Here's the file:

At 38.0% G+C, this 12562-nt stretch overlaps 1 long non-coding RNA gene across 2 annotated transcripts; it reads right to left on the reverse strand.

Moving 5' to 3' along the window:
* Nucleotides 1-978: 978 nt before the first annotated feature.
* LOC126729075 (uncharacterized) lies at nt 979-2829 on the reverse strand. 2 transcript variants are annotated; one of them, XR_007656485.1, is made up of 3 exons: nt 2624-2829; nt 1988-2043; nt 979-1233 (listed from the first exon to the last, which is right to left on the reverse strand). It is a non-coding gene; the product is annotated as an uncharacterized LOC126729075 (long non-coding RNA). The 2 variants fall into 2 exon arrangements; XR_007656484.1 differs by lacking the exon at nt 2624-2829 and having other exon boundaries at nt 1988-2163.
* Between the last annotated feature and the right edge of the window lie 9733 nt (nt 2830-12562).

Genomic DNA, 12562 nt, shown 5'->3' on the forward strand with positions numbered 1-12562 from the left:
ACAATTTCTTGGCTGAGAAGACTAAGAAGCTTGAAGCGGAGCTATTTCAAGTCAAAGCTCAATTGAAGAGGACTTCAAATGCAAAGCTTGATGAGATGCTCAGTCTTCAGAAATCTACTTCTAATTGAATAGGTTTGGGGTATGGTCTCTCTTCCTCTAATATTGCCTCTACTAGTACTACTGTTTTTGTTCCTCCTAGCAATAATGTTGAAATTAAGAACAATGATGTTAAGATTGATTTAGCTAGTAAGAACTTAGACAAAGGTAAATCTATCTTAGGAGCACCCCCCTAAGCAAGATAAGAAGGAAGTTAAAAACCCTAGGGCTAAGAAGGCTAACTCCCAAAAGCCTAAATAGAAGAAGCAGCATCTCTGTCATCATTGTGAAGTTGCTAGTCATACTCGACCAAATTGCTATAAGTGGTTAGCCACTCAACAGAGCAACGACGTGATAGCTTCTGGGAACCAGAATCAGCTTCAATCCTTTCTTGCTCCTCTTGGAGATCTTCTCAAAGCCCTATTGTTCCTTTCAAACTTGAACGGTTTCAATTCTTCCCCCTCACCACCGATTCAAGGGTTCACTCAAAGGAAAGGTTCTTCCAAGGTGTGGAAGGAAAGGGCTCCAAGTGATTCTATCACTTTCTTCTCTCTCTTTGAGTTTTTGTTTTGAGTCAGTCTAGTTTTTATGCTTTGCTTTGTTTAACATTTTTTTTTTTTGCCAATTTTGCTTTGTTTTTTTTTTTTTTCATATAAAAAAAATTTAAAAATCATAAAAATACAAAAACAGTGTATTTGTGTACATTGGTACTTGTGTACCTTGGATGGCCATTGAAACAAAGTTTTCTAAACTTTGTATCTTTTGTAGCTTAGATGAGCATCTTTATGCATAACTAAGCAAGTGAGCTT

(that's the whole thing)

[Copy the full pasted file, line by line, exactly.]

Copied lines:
At 38.0% G+C, this 12562-nt stretch overlaps 1 long non-coding RNA gene across 2 annotated transcripts; it reads right to left on the reverse strand.

Moving 5' to 3' along the window:
* Nucleotides 1-978: 978 nt before the first annotated feature.
* LOC126729075 (uncharacterized) lies at nt 979-2829 on the reverse strand. 2 transcript variants are annotated; one of them, XR_007656485.1, is made up of 3 exons: nt 2624-2829; nt 1988-2043; nt 979-1233 (listed from the first exon to the last, which is right to left on the reverse strand). It is a non-coding gene; the product is annotated as an uncharacterized LOC126729075 (long non-coding RNA). The 2 variants fall into 2 exon arrangements; XR_007656484.1 differs by lacking the exon at nt 2624-2829 and having other exon boundaries at nt 1988-2163.
* Between the last annotated feature and the right edge of the window lie 9733 nt (nt 2830-12562).

Genomic DNA, 12562 nt, shown 5'->3' on the forward strand with positions numbered 1-12562 from the left:
ACAATTTCTTGGCTGAGAAGACTAAGAAGCTTGAAGCGGAGCTATTTCAAGTCAAAGCTCAATTGAAGAGGACTTCAAATGCAAAGCTTGATGAGATGCTCAGTCTTCAGAAATCTACTTCTAATTGAATAGGTTTGGGGTATGGTCTCTCTTCCTCTAATATTGCCTCTACTAGTACTACTGTTTTTGTTCCTCCTAGCAATAATGTTGAAATTAAGAACAATGATGTTAAGATTGATTTAGCTAGTAAGAACTTAGACAAAGGTAAATCTATCTTAGGAGCACCCCCCTAAGCAAGATAAGAAGGAAGTTAAAAACCCTAGGGCTAAGAAGGCTAACTCCCAAAAGCCTAAATAGAAGAAGCAGCATCTCTGTCATCATTGTGAAGTTGCTAGTCATACTCGACCAAATTGCTATAAGTGGTTAGCCACTCAACAGAGCAACGACGTGATAGCTTCTGGGAACCAGAATCAGCTTCAATCCTTTCTTGCTCCTCTTGGAGATCTTCTCAAAGCCCTATTGTTCCTTTCAAACTTGAACGGTTTCAATTCTTCCCCCTCACCACCGATTCAAGGGTTCACTCAAAGGAAAGGTTCTTCCAAGGTGTGGAAGGAAAGGGCTCCAAGTGATTCTATCACTTTCTTCTCTCTCTTTGAGTTTTTGTTTTGAGTCAGTCTAGTTTTTATGCTTTGCTTTGTTTAACATTTTTTTTTTTTGCCAATTTTGCTTTGTTTTTTTTTTTTTTCATATAAAAAAAATTTAAAAATCATAAAAATACAAAAACAGTGTATTTGTGTACATTGGTACTTGTGTACCTTGGATGGCCATTGAAACAAAGTTTTCTAAACTTTGTATCTTTTGTAGCTTAGATGAGCATCTTTATGCATAACTAAGCAAGTGAGCTT